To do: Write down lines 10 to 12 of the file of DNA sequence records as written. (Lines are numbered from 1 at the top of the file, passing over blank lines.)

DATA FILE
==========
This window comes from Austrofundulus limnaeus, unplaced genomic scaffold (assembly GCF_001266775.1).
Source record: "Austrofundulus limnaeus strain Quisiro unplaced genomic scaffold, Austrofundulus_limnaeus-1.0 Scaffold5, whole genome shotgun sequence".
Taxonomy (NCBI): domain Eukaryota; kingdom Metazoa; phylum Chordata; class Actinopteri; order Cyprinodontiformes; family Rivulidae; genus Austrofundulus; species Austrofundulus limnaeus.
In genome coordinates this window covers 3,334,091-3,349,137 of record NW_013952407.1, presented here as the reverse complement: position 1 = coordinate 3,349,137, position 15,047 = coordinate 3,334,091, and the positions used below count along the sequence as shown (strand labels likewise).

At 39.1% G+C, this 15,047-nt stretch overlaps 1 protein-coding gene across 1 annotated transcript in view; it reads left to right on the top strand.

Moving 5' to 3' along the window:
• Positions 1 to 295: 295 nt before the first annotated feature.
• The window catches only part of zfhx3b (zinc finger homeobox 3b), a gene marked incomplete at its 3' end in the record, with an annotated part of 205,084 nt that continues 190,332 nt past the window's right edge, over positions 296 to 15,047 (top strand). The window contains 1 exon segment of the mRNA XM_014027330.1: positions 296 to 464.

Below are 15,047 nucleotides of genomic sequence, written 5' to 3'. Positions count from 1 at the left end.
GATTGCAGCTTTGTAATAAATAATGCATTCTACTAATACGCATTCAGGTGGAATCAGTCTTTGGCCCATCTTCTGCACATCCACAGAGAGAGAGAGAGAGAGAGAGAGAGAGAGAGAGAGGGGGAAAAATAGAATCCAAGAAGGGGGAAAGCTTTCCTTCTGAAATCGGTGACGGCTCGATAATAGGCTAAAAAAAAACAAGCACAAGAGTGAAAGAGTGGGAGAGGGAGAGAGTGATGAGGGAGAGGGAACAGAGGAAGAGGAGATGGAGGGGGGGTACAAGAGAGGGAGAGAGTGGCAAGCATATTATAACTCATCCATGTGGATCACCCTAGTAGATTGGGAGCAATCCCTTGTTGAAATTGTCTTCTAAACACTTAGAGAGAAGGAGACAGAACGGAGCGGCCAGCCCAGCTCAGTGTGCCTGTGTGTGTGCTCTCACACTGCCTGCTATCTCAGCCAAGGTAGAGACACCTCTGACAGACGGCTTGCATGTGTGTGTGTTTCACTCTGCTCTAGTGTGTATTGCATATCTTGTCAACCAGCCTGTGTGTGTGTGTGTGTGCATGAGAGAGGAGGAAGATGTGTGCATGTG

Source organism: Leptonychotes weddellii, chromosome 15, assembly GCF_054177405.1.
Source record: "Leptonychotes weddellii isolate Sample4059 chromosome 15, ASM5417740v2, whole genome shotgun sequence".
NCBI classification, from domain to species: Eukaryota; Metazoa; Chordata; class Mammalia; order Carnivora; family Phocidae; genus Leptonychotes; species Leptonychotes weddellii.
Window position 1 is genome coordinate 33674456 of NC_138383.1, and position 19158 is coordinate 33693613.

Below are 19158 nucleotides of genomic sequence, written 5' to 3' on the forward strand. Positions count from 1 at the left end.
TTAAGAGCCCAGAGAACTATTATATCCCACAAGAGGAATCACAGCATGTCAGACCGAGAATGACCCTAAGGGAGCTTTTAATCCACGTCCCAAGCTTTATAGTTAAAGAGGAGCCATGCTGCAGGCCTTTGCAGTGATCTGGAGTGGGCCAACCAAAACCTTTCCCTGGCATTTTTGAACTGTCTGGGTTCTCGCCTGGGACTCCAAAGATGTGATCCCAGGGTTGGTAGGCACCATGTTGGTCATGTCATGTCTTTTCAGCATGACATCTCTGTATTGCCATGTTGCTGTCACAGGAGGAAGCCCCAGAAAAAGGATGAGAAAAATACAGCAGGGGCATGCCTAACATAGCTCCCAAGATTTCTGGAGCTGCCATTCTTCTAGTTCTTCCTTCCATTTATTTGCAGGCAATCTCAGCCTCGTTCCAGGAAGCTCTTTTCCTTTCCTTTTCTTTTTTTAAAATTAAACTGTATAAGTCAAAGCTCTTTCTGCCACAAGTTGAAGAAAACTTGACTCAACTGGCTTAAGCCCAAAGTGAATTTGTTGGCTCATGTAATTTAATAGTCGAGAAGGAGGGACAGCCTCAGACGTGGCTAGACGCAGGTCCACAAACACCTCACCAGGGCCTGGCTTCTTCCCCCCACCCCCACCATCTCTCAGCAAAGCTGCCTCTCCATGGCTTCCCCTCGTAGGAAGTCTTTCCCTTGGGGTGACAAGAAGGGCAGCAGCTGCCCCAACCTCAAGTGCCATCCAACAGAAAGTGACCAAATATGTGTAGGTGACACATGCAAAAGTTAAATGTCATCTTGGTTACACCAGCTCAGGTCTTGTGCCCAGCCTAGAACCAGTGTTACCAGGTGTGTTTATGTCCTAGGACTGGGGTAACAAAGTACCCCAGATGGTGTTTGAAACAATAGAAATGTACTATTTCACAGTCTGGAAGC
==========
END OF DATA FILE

GATTGCAGCTTTGTAATAAATAATGCATTCTACTAATACGCATTCAGGTGGAATCAGTCTTTGGCCCATCTTCTGCACATCCACAGAGAGAGAGAGAGAGAGAGAGAGAGAGAGAGAGAGGGGGAAAAATAGAATCCAAGAAGGGGGAAAGCTTTCCTTCTGAAATCGGTGACGGCTCGATAATAGGCTAAAAAAAAACAAGCACAAGAGTGAAAGAGTGGGAGAGGGAGAGAGTGATGAGGGAGAGGGAACAGAGGAAGAGGAGATGGAGGGGGGGTACAAGAGAGGGAGAGAGTGGCAAGCATATTATAACTCATCCATGTGGATCACCCTAGTAGATTGGGAGCAATCCCTTGTTGAAATTGTCTTCTAAACACTTAGAGAGAAGGAGACAGAACGGAGCGGCCAGCCCAGCTCAGTGTGCCTGTGTGTGTGCTCTCACACTGCCTGCTATCTCAGCCAAGGTAGAGACACCTCTGACAGACGGCTTGCATGTGTGTGTGTTTCACTCTGCTCTAGTGTGTATTGCATATCTTGTCAACCAGCCTGTGTGTGTGTGTGTGTGCATGAGAGAGGAGGAAGATGTGTGCATGTG

Source organism: Leptonychotes weddellii, chromosome 15, assembly GCF_054177405.1.
Source record: "Leptonychotes weddellii isolate Sample4059 chromosome 15, ASM5417740v2, whole genome shotgun sequence".